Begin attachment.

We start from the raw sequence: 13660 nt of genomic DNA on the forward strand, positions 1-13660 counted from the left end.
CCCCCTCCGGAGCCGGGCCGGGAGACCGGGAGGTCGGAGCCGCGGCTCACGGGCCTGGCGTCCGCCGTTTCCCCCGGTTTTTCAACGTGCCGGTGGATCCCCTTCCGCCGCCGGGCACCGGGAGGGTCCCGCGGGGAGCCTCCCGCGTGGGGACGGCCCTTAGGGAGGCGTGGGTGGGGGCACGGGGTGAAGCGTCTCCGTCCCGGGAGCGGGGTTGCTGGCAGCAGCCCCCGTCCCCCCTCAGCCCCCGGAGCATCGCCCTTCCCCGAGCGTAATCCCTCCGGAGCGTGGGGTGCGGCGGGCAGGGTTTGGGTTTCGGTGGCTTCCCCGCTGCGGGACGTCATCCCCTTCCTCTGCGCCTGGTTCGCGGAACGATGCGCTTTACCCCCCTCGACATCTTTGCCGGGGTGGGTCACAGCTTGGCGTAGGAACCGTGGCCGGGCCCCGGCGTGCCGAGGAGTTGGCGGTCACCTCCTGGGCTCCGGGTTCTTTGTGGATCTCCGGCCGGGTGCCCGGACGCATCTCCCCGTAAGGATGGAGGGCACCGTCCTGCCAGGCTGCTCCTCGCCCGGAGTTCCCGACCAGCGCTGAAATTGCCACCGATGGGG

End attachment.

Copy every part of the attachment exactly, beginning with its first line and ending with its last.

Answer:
We start from the raw sequence: 13660 nt of genomic DNA on the forward strand, positions 1-13660 counted from the left end.
CCCCCTCCGGAGCCGGGCCGGGAGACCGGGAGGTCGGAGCCGCGGCTCACGGGCCTGGCGTCCGCCGTTTCCCCCGGTTTTTCAACGTGCCGGTGGATCCCCTTCCGCCGCCGGGCACCGGGAGGGTCCCGCGGGGAGCCTCCCGCGTGGGGACGGCCCTTAGGGAGGCGTGGGTGGGGGCACGGGGTGAAGCGTCTCCGTCCCGGGAGCGGGGTTGCTGGCAGCAGCCCCCGTCCCCCCTCAGCCCCCGGAGCATCGCCCTTCCCCGAGCGTAATCCCTCCGGAGCGTGGGGTGCGGCGGGCAGGGTTTGGGTTTCGGTGGCTTCCCCGCTGCGGGACGTCATCCCCTTCCTCTGCGCCTGGTTCGCGGAACGATGCGCTTTACCCCCCTCGACATCTTTGCCGGGGTGGGTCACAGCTTGGCGTAGGAACCGTGGCCGGGCCCCGGCGTGCCGAGGAGTTGGCGGTCACCTCCTGGGCTCCGGGTTCTTTGTGGATCTCCGGCCGGGTGCCCGGACGCATCTCCCCGTAAGGATGGAGGGCACCGTCCTGCCAGGCTGCTCCTCGCCCGGAGTTCCCGACCAGCGCTGAAATTGCCACCGATGGGG